OIL PAINTING: Immaculate Conception, c.1678
Murillo received a commission from the hospital of Venerable Sacerdotes for a significant group of paintings. This institution had been started by Justino de Neve in 1676 as an asylum for retired members of the clergy. Murillo was asked to paint three paintings soon after the construction was started. One of these proved to be his culminating version of the Immaculate Conception, a glorious painting in which the last of the traditional attributes is eliminated except for the crescent moon, and the putti, flutter around the triumphant Virgin, some painted so thinly that they seem to dissolve into the fluffy clouds.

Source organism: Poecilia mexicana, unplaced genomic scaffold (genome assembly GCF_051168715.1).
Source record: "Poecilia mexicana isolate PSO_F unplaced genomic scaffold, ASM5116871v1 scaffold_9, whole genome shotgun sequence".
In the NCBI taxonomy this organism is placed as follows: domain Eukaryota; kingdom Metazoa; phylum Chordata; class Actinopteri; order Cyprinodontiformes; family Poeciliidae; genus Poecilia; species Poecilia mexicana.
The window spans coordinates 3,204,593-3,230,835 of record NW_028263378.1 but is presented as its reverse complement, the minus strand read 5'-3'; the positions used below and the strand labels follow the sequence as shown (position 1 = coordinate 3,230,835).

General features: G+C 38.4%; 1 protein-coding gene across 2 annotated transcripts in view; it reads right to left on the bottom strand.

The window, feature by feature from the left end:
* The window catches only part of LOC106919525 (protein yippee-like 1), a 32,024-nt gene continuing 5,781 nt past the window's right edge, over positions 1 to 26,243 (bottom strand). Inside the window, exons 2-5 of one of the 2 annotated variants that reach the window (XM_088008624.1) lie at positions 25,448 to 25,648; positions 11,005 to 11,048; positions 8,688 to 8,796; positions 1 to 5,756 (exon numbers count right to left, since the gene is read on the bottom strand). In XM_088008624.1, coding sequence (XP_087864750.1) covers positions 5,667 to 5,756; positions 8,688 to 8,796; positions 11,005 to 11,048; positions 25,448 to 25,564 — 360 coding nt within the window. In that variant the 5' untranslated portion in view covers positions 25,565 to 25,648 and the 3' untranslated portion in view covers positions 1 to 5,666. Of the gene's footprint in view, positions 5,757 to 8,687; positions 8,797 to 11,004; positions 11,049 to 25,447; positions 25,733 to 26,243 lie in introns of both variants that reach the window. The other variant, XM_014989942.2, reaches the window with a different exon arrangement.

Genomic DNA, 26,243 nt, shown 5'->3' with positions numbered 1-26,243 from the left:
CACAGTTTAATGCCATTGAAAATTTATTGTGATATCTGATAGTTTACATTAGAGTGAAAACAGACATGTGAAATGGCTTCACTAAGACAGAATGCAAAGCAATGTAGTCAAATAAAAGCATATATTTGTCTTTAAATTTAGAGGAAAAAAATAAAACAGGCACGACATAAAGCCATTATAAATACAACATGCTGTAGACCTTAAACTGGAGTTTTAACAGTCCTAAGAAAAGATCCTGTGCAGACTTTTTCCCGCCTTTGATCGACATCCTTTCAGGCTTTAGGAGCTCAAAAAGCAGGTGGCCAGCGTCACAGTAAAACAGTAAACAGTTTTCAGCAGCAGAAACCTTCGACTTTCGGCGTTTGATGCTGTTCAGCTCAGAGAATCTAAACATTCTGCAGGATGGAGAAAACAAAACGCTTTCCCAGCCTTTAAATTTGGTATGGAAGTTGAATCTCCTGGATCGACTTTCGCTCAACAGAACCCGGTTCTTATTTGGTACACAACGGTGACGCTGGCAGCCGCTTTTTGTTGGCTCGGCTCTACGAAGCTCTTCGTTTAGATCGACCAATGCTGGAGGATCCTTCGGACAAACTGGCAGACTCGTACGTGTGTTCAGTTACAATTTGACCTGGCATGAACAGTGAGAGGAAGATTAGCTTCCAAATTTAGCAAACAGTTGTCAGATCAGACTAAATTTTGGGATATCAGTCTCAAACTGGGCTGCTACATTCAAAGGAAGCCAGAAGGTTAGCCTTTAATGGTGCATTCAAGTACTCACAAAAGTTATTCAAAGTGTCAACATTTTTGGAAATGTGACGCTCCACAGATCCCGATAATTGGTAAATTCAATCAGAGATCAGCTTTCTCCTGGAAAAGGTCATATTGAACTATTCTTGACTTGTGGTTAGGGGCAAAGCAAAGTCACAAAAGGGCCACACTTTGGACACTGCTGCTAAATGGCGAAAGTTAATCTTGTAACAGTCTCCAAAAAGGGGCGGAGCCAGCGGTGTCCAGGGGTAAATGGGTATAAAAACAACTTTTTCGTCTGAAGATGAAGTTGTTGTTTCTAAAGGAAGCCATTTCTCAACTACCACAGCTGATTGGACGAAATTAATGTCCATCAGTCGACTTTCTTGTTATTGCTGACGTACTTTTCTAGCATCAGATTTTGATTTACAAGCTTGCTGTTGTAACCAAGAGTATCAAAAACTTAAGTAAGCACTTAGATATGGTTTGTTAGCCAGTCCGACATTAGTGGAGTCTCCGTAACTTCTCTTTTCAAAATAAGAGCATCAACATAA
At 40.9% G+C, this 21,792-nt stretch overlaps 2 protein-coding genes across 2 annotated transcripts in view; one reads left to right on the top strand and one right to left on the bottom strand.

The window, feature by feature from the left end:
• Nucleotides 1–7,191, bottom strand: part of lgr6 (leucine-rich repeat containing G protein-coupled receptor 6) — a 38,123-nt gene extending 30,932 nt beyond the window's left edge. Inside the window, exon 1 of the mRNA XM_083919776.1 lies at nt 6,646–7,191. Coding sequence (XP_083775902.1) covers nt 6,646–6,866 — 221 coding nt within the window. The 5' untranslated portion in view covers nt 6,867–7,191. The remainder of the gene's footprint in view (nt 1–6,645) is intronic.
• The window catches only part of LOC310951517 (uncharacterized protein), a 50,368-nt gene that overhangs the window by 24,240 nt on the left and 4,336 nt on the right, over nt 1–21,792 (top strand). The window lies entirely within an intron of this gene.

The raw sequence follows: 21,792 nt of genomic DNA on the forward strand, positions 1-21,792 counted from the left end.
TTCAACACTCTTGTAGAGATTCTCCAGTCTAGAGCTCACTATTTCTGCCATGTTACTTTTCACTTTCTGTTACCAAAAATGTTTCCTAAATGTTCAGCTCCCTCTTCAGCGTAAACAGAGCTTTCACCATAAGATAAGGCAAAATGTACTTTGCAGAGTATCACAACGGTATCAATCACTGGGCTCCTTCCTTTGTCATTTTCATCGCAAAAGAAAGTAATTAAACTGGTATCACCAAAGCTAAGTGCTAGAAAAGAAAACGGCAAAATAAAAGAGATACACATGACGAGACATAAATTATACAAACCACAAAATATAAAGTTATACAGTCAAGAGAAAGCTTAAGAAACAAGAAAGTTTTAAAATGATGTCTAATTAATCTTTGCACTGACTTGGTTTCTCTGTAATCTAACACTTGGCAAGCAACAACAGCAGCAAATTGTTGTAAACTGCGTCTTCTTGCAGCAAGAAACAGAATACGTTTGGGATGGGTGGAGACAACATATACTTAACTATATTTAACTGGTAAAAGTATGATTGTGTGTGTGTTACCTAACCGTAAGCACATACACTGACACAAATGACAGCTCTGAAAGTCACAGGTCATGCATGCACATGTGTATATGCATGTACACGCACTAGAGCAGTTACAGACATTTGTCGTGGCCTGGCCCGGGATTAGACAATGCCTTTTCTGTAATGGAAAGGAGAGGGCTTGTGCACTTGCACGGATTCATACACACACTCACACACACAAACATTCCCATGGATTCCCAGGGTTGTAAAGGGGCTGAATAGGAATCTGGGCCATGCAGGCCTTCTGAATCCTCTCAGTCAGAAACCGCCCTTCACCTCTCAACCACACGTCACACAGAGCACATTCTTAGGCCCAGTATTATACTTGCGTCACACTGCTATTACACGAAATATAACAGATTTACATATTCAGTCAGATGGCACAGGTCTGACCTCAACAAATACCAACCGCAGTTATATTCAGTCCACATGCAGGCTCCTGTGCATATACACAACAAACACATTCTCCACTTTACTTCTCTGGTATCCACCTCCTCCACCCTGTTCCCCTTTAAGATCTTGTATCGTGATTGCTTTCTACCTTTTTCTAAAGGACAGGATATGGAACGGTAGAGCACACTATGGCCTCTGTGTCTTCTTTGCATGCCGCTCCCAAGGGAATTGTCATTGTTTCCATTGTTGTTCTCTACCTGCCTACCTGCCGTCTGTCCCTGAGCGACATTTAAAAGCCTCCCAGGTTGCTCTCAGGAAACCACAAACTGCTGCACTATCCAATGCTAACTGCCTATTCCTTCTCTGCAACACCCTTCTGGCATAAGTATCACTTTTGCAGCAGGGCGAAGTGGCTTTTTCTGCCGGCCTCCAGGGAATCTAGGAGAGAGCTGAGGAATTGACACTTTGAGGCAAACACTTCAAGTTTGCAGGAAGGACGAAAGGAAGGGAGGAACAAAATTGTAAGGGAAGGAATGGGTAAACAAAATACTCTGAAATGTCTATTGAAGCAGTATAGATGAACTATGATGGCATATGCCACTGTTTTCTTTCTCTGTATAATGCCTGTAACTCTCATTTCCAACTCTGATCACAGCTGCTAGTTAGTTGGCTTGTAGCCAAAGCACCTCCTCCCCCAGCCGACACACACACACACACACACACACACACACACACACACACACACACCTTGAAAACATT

In 1813 Immaculate Conception was taken to France by Marshal Soult. It was returned to the Prado in 1941.